It belongs to the Stories That Never Were Told, this of the McWilliams Special. But it happened years ago, and for that matter McWilliams is dead. It wasn’t grief that killed him, either; though at one time his grief came uncommonly near killing us.

It is an odd sort of a yarn, too; because one part of it never got to headquarters, and another part of it never got from headquarters.

How, for instance, the mysterious car was ever started from Chicago on such a delirious schedule, how many men in the service know that even yet? How, for another instance, Sinclair and Francis took the ratty old car reeling into Denver with the glass shriveled, the paint blistered, the hose burned, and a tire sprung on one of the Five-Nine’s drivers — how many headquarters slaves know that?

Our end of the story never went in at all. Never went in because it was not deemed — well, essential to the getting up of the annual report. We could have raised their hair; they could have raised our salaries; but they didn’t; we didn’t.

In telling this story I would not be misunderstood; ours is not the only line between Chicago and Denver: there are others, I admit it. But there is only one line (all the same) that could have taken the McWilliams Special, as we did, out of Chicago at four in the evening and put it in Denver long before noon the next day. A communication came from a great La Salle Street banker to the president of our road. Next, the second vice-president heard of it; but in this way:

“Why have you turned down Peter McWilliams’s request for a special to Denver this afternoon?” asked the president.

“He wants too much,” came back over the private wire. “We can’t do it.” After satisfying himself on this point the president called up La Salle Street.

“Our folks say, Mr. McWilliams, we simply can’t do it.”

“You must do it.”

“When will the car be ready?”

“At three o’clock.”

“When must it be in Denver?”

“Ten o’clock to-morrow morning.”

The president nearly jumped the wire.

“McWilliams, you’re crazy. What on earth do you mean?”

The talk came back so low that the wires hardly caught it. There were occasional outbursts such as, “situation is extremely critical,” “grave danger,” “acute distress,” “must help me out.”

But none of this would ever have moved the president had not Peter McWilliams been a bigger man than most corporations; and a personal request from Peter, if he stuck for it, could hardly be refused; and for this he most decidedly stuck.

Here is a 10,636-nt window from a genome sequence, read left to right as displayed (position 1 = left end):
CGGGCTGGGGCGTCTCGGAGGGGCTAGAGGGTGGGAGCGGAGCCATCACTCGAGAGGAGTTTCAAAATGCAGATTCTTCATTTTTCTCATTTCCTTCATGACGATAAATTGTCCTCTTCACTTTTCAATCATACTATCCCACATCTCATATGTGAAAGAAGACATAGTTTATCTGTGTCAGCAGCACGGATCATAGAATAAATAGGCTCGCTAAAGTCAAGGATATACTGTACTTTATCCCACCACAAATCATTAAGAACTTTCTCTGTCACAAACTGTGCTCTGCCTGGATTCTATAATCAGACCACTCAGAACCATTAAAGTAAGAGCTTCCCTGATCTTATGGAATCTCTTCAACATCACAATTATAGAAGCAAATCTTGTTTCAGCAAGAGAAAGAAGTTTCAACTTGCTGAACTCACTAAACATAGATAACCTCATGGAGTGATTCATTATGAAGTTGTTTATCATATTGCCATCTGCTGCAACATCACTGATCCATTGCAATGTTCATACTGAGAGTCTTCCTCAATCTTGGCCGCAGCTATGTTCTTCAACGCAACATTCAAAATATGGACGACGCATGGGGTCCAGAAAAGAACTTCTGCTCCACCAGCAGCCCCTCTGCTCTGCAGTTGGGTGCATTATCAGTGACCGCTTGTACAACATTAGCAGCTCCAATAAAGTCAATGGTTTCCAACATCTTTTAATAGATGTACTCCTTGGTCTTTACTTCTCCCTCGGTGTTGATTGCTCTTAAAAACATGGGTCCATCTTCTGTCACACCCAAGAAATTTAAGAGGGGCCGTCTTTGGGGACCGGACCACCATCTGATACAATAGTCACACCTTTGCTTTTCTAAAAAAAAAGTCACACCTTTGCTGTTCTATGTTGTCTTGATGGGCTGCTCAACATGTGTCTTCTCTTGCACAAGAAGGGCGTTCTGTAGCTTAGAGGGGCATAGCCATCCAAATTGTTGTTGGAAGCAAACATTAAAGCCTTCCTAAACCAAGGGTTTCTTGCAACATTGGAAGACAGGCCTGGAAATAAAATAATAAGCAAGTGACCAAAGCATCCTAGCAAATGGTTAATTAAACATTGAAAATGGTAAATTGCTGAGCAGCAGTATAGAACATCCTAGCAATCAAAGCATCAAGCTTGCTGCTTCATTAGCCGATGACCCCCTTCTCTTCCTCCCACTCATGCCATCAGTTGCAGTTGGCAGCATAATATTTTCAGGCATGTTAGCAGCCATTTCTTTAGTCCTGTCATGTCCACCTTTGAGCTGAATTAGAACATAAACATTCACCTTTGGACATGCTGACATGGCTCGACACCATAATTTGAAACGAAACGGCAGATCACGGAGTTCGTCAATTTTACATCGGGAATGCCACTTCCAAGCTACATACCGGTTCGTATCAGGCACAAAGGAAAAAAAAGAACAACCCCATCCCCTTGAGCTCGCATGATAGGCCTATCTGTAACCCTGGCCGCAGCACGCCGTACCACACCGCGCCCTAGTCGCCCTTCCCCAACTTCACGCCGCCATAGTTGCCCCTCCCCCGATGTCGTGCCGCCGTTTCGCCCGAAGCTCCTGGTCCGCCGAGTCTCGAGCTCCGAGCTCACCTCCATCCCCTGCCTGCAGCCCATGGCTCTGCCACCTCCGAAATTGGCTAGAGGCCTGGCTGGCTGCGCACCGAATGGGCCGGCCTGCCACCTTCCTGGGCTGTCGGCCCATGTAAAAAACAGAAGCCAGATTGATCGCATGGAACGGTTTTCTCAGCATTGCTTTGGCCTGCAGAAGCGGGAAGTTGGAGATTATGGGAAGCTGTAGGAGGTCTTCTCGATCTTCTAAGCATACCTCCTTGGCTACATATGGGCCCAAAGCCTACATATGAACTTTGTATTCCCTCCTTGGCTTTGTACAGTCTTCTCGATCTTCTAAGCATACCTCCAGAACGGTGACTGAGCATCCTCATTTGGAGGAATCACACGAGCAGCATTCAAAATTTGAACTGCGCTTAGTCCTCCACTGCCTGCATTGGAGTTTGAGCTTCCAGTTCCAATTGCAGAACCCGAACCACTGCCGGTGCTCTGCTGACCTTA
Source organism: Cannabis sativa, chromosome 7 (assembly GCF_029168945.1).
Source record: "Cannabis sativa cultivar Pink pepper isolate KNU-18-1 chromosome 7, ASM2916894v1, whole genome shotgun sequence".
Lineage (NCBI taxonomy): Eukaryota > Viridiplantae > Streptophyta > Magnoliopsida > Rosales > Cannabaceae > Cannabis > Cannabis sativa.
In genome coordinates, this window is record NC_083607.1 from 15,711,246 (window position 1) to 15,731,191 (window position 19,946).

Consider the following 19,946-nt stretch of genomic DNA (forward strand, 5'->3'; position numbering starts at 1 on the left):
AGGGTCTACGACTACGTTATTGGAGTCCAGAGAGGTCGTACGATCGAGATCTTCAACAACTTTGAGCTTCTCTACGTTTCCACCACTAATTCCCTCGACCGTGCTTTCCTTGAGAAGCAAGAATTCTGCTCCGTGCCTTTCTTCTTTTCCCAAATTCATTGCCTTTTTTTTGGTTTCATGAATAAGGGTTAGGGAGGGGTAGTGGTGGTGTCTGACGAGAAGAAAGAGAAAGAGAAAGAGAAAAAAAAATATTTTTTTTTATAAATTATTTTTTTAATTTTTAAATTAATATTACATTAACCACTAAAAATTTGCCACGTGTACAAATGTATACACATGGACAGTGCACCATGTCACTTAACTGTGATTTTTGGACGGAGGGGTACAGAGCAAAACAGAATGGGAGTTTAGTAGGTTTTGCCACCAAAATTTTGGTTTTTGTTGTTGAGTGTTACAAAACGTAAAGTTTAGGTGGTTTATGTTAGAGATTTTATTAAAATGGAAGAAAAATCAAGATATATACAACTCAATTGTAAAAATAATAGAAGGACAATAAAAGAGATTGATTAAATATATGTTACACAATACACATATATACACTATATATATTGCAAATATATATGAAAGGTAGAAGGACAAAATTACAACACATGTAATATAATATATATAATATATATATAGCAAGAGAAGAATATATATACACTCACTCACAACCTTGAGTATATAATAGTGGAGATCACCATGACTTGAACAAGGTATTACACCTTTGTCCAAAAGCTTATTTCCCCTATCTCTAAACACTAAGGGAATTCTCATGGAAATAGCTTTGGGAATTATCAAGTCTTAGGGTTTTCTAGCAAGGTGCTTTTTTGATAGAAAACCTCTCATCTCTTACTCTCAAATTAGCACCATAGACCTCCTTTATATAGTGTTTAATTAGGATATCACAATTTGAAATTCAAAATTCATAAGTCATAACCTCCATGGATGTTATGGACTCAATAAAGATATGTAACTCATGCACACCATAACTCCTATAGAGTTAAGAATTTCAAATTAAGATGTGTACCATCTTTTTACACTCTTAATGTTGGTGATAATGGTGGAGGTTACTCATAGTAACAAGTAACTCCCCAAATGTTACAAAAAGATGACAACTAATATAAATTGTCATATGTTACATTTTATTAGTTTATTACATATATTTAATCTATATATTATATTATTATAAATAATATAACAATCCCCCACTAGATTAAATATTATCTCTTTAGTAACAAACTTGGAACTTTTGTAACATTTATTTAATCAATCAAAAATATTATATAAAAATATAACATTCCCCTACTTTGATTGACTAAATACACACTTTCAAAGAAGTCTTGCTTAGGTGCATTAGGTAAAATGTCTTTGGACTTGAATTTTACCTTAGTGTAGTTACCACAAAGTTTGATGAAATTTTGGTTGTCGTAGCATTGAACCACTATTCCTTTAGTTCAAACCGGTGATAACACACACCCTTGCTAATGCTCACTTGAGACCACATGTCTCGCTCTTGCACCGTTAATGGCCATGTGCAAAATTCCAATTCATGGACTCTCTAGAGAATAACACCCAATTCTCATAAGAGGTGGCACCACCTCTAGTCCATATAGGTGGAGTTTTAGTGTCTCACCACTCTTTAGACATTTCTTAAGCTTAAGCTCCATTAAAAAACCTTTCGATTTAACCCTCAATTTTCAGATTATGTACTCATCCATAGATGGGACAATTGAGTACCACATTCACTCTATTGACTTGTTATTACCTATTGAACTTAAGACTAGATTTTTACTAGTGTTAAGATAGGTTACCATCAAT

“I tell you it will turn us upside-down,” stormed the president.

“Do you recollect,” asked Peter McWilliams, “when your infernal old pot of a road was busted eight years ago — you were turned inside out then, weren’t you? and hung up to dry, weren’t you?”

The president did recollect; he could not decently help recollecting. And he recollected how, about that same time, Peter McWilliams had one week taken up for him a matter of two millions floating, with a personal check; and carried it eighteen months without security, when money could not be had in Wall Street on government bonds.

Do you — that is, have you heretofore supposed that a railroad belongs to the stockholders? Not so; it belongs to men like Mr. McWilliams, who own it when they need it. At other times they let the stockholders carry it — until they want it again.

“We’ll do what we can, Peter,” replied the president, desperately amiable. “Good-bye.”

I am giving you only an inkling of how it started. Not a word as to how countless orders were issued, and countless schedules were cancelled. Not a paragraph about numberless trains abandoned in toto, and numberless others pulled and hauled and held and annulled. The McWilliams Special in a twinkle tore a great system into great splinters.